What We Want Is Not Free
In a July, 2022 interview on Bloomberg’s Odd Lots (starting at the 14:35 point), famous short-seller Jim Chanos presciently claimed (emphasis mine):
“The one thing people are not prepared for is interest rates resetting meaningfully higher…It just hasn’t happened in most investors’ lifetimes…the idea that actually interest rates are not going to be 2 or 3% for the foreseeable future is going to be hard for a lot of investors to deal with. If we go back to what I would think are more reasonable rates based on what we’re seeing in the economy…this market will not be able to handle 5 or 6% 10-year. It just won’t. So many business models that we look at are extremely low return on invested capital because capital has been so plentiful for the past 12 years.”
The subtext here is that the Fed’s bias has been to leave monetary policy as accommodative as possible for as long as possible. Deflation was the great imperative chasing the Fed into monetary corners. The response to the pandemic was the logical conclusion of this policy as the Fed decided it had the luxury to keep driving unemployment ever lower by holding rates lower for longer. The economy appeared to be in another era where liquidity and massive stimulus could be conjured up for free. The pandemic’s inflationary pulse eventually turned the tables. What we want can actually be quite costly.
Thus, the Fed finds itself in a new trap. I feel for the Fed, but I don’t blame them…we prefer easy money…and many eagerly await the Fed getting disciplined back into cooperation by the Panic of 2023. The Fed Fund futures suddenly expect a long string of rate cuts to follow peak rates in May. I sure hope inflation cooperates as well!
Source: CME FedWatch Tool as of March 21, 2023
A Golden Epilogue
Gold received a new burst of life thanks to the Panic of 2023. As soon as the Fed blinks, I expect gold to rally further. I am keeping the buy button close as we go into the next several decisions on monetary policy starting with March’s. The Sprott Physical Gold Trust ETV (PHYS) broke out to an 11-month high. Today’s 2.0% pullback from over-extended price action looks like it is setting up the next buying opportunity.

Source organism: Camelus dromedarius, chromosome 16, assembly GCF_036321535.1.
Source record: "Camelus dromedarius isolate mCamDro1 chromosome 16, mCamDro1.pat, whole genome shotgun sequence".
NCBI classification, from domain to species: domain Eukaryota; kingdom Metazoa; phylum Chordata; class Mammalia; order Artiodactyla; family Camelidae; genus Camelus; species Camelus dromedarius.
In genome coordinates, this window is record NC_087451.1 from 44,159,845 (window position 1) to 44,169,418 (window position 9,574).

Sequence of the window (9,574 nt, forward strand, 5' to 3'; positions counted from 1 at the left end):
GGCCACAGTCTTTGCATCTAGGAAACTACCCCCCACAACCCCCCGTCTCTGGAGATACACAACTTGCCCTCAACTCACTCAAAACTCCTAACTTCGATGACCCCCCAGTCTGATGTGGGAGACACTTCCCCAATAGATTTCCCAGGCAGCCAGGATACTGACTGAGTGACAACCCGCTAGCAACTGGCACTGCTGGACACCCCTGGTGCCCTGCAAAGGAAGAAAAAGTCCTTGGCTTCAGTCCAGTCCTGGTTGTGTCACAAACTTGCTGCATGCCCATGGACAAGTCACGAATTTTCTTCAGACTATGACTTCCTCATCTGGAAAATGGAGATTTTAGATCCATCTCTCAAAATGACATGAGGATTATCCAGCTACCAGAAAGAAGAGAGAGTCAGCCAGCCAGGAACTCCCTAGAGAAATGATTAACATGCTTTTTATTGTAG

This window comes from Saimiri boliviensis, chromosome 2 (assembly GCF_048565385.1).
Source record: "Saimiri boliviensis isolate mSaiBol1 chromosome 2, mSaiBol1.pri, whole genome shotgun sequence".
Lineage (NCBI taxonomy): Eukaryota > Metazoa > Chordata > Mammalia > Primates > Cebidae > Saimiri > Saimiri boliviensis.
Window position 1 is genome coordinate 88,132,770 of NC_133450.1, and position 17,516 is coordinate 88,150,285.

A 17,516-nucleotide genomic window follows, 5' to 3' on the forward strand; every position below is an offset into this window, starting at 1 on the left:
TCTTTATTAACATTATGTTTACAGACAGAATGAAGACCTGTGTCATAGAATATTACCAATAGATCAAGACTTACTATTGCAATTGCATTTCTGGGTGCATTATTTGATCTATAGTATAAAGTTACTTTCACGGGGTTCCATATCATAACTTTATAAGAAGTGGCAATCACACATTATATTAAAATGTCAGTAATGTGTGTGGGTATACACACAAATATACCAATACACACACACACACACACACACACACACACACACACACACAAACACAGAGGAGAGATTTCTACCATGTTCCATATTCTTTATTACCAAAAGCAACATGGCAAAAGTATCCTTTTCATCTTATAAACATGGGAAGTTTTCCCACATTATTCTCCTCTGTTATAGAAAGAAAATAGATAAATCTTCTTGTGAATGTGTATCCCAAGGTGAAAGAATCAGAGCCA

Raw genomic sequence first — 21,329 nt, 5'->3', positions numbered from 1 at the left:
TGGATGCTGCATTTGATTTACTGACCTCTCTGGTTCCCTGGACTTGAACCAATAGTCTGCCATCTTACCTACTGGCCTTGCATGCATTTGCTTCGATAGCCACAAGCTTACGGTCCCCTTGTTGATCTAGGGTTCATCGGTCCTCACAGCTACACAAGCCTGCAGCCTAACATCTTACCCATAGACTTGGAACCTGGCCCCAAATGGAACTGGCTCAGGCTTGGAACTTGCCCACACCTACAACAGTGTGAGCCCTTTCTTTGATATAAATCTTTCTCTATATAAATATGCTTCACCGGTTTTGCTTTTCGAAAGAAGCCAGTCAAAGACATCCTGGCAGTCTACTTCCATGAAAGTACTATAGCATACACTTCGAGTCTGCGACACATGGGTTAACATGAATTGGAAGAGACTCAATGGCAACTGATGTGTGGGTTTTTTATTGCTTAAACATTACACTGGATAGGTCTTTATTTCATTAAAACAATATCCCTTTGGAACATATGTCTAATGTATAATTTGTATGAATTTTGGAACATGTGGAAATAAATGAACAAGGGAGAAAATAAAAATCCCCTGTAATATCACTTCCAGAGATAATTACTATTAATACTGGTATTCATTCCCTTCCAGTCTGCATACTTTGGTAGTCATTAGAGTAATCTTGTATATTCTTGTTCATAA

Be careful out there!
Full disclosure: long GLD
Fed chairs set Fed policy (subject to votes from their Board of Governors, who pretty much stay in line, with occasional sporadic pushback from outliers.
I do not defend Greenspan’s Fed; despite his current positive reputation, in his 18 years he seemed to me to fall farther and farther behind in understanding what was going on in the economy – and he was an avowed enemy of regulation of any kind, culminating in 2000’s removal of firewalls between insurers and shadow banks. That removal directly resulted in the devastating 2008 crash and the fragility seen ever since, which force the Fed to constantly intervene, as you recognize in your article.
I defend Bernanke’s Fed. He had to be courageous and creative to save the banking system. He did so, and worked with Dodd and Frank to get Congress to pass regulations that got the known sources of excess under control.
I defend Yellen’s Fed. She carried on Bernanke’s work, gradually sunsetting the emergency props he created and continuing to improve the Fed’s regulatory function. Had Trump reappointed her to continue running the Fed, I have no doubt she would have ignored his pressure to continue “lower for longer” in 2018, and also would have worked with Congress to balance the fiscal and monetary responses to the pandemic, which would have reduced the amplitude of the economic volatility those responses induced.
I cannot defend Powell’s Fed; he has made mistake after mistake. He blundered by capitulating to pressure from Trump to reverse course and lower rates when Powell had started a completely appropriate gentle raising regime. He blundered by failing to use Biden’s regulation-friendly Congress to restore the Fed’s lost authority to force very large banks to meet appropriate systemic importance standards. He blundered by failing to account for Congressional fiscal pandemic responses, exacerbating spikes in monetary liquidity and savings rates, which were the reason the transitory inflationary effects caused by supply chain disruptions morphed into multiple inflationary feedback loops last year. And he blundered by responding to that inflation with faster Fed Funds rate increases than the weakest banks could tolerate.
That’s a great timeline! You need to write an article on that. 😉
So, your more detailed analysis makes sense. We have had courageous Federal Reserve leaders. If the Fed could somehow create a prioritized goal to *minimize* the need for tinkering around with interest rate changes and balance sheet expansion, I would be very happy. Until then, I think the end result of the Fed’s centralized planning for the economy is to support asset prices (now at the expense of people who own little to no assets).